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Evolutionary Syntax

By Ljiljana Progovac

This book "outlines novel and testable hypotheses, contains extensive examples from many different languages" and is "presented in accessible language, with more technical discussion in footnotes."

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The Making of Vernacular Singapore English

By Zhiming Bao

This book "proposes a new theory of contact-induced grammatical restructuring" and "offers a new analytical approach to New English from a formal or structural perspective."

Academic Paper

Title: Recent advances in methods of lexical semantic relatedness – a survey
Author: Ziqi Zhang
Institution: University of Sheffield
Author: Anna Lisa Gentile
Institution: University of Sheffield
Author: Fabio Ciravegna
Institution: University of Sheffield
Linguistic Field: Computational Linguistics
Abstract: Measuring lexical semantic relatedness is an important task in Natural Language Processing (NLP). It is often a prerequisite to many complex NLP tasks. Despite an extensive amount of work dedicated to this area of research, there is a lack of an up-to-date survey in the field. This paper aims to address this issue with a study that is focused on four perspectives: (i) a comparative analysis of background information resources that are essential for measuring lexical semantic relatedness; (ii) a review of the literature with a focus on recent methods that are not covered in previous surveys; (iii) discussion of the studies in the biomedical domain where novel methods have been introduced but inadequately communicated across the domain boundaries; and (iv) an evaluation of lexical semantic relatedness methods and a discussion of useful lessons for the development and application of such methods. In addition, we discuss a number of issues in this field and suggest future research directions. It is believed that this work will be a valuable reference to researchers of lexical semantic relatedness and substantially support the research activities in this field.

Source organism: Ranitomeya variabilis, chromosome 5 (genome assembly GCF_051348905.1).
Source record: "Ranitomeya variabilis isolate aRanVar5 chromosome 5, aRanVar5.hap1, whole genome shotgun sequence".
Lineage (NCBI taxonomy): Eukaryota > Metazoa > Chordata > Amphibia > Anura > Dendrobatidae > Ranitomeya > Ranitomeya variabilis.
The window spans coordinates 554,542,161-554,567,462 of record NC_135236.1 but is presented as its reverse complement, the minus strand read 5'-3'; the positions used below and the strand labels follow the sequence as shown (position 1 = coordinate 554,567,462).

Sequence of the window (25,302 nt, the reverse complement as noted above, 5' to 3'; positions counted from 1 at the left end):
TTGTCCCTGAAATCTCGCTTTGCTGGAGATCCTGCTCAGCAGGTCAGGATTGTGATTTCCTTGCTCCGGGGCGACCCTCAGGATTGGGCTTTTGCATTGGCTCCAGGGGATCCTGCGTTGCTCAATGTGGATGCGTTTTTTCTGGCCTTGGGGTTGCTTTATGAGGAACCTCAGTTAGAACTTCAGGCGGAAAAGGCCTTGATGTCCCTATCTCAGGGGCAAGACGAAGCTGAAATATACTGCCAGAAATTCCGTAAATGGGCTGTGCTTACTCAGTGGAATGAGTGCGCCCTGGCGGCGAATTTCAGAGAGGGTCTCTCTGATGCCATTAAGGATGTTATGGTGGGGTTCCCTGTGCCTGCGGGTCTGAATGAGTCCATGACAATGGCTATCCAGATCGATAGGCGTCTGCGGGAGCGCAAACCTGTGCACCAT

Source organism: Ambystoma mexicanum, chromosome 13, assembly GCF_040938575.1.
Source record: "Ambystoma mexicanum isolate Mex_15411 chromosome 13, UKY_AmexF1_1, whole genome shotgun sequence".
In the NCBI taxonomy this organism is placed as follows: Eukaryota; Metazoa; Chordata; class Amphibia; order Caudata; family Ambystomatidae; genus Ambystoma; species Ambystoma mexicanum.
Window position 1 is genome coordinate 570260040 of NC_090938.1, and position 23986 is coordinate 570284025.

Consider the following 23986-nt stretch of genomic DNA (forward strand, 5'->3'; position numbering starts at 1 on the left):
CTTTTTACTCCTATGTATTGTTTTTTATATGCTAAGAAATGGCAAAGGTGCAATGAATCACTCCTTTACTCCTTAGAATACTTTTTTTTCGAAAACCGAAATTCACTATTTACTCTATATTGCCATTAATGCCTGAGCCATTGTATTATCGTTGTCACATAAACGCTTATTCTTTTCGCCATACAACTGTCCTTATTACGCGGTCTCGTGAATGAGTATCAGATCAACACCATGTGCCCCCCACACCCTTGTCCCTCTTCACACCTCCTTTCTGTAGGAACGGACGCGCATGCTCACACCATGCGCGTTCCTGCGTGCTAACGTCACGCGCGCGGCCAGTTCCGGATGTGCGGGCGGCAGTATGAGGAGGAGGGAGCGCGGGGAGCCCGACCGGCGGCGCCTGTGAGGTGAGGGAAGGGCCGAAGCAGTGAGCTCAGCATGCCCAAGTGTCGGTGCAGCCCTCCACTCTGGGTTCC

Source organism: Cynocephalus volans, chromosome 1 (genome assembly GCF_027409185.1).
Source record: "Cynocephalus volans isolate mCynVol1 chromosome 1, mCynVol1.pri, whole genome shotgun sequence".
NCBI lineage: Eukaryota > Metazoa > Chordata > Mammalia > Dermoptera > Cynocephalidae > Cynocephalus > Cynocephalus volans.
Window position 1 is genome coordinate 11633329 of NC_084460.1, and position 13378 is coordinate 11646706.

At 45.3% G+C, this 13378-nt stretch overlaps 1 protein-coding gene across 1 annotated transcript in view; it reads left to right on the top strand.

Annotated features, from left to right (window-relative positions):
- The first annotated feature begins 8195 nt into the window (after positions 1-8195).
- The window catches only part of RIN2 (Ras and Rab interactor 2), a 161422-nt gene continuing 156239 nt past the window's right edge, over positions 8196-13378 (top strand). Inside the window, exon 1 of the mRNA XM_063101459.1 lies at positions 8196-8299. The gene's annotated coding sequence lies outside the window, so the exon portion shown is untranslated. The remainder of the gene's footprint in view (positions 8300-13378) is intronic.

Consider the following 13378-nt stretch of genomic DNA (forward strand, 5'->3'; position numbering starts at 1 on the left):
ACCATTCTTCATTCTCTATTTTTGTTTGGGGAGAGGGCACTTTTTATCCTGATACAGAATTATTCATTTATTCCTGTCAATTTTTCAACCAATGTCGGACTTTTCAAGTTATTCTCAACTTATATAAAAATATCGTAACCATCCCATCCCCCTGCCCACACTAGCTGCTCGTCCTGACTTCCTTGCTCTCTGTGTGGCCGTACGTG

This article appears IN Natural Language Engineering Vol. 19, Issue 4, which you can READ on Cambridge's site or on LINGUIST .

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